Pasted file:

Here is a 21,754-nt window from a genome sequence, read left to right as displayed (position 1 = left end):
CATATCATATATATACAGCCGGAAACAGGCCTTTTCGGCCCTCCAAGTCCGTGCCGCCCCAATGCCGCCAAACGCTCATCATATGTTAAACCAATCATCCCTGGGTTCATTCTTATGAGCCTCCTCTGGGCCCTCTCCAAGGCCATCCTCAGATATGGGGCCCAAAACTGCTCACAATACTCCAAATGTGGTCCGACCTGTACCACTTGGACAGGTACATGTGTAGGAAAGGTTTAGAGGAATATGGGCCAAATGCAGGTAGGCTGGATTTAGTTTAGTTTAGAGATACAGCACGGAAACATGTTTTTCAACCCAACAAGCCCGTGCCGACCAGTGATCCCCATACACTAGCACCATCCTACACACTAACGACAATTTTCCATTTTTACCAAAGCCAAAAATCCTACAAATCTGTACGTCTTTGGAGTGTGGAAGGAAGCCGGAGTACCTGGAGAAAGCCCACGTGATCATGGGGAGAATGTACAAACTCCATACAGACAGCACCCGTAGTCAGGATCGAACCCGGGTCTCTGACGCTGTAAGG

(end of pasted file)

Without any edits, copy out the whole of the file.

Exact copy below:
Here is a 21,754-nt window from a genome sequence, read left to right as displayed (position 1 = left end):
CATATCATATATATACAGCCGGAAACAGGCCTTTTCGGCCCTCCAAGTCCGTGCCGCCCCAATGCCGCCAAACGCTCATCATATGTTAAACCAATCATCCCTGGGTTCATTCTTATGAGCCTCCTCTGGGCCCTCTCCAAGGCCATCCTCAGATATGGGGCCCAAAACTGCTCACAATACTCCAAATGTGGTCCGACCTGTACCACTTGGACAGGTACATGTGTAGGAAAGGTTTAGAGGAATATGGGCCAAATGCAGGTAGGCTGGATTTAGTTTAGTTTAGAGATACAGCACGGAAACATGTTTTTCAACCCAACAAGCCCGTGCCGACCAGTGATCCCCATACACTAGCACCATCCTACACACTAACGACAATTTTCCATTTTTACCAAAGCCAAAAATCCTACAAATCTGTACGTCTTTGGAGTGTGGAAGGAAGCCGGAGTACCTGGAGAAAGCCCACGTGATCATGGGGAGAATGTACAAACTCCATACAGACAGCACCCGTAGTCAGGATCGAACCCGGGTCTCTGACGCTGTAAGG